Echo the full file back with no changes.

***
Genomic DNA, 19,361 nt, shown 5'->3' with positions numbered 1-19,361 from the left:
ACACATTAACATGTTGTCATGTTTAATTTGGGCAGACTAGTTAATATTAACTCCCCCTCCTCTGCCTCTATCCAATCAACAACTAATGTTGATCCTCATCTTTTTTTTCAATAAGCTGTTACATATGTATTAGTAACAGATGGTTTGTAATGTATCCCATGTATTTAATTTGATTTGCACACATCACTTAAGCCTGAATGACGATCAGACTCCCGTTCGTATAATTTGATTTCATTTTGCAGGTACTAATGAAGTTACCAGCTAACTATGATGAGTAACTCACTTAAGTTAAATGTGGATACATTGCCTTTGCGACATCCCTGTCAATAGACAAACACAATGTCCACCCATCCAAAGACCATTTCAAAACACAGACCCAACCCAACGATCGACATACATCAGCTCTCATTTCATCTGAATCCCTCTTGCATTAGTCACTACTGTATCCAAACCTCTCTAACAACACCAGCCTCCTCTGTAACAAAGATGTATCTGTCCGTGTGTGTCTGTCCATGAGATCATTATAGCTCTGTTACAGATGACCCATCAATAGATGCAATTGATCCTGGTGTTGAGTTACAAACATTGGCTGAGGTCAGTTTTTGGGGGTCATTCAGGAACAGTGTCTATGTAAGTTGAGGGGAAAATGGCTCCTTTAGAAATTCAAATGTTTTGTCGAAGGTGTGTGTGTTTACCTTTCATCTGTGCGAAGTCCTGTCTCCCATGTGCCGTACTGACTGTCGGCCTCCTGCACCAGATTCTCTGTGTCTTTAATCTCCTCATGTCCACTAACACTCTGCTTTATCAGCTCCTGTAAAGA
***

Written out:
Genomic DNA, 19,361 nt, shown 5'->3' with positions numbered 1-19,361 from the left:
ACACATTAACATGTTGTCATGTTTAATTTGGGCAGACTAGTTAATATTAACTCCCCCTCCTCTGCCTCTATCCAATCAACAACTAATGTTGATCCTCATCTTTTTTTTCAATAAGCTGTTACATATGTATTAGTAACAGATGGTTTGTAATGTATCCCATGTATTTAATTTGATTTGCACACATCACTTAAGCCTGAATGACGATCAGACTCCCGTTCGTATAATTTGATTTCATTTTGCAGGTACTAATGAAGTTACCAGCTAACTATGATGAGTAACTCACTTAAGTTAAATGTGGATACATTGCCTTTGCGACATCCCTGTCAATAGACAAACACAATGTCCACCCATCCAAAGACCATTTCAAAACACAGACCCAACCCAACGATCGACATACATCAGCTCTCATTTCATCTGAATCCCTCTTGCATTAGTCACTACTGTATCCAAACCTCTCTAACAACACCAGCCTCCTCTGTAACAAAGATGTATCTGTCCGTGTGTGTCTGTCCATGAGATCATTATAGCTCTGTTACAGATGACCCATCAATAGATGCAATTGATCCTGGTGTTGAGTTACAAACATTGGCTGAGGTCAGTTTTTGGGGGTCATTCAGGAACAGTGTCTATGTAAGTTGAGGGGAAAATGGCTCCTTTAGAAATTCAAATGTTTTGTCGAAGGTGTGTGTGTTTACCTTTCATCTGTGCGAAGTCCTGTCTCCCATGTGCCGTACTGACTGTCGGCCTCCTGCACCAGATTCTCTGTGTCTTTAATCTCCTCATGTCCACTAACACTCTGCTTTATCAGCTCCTGTAAAGA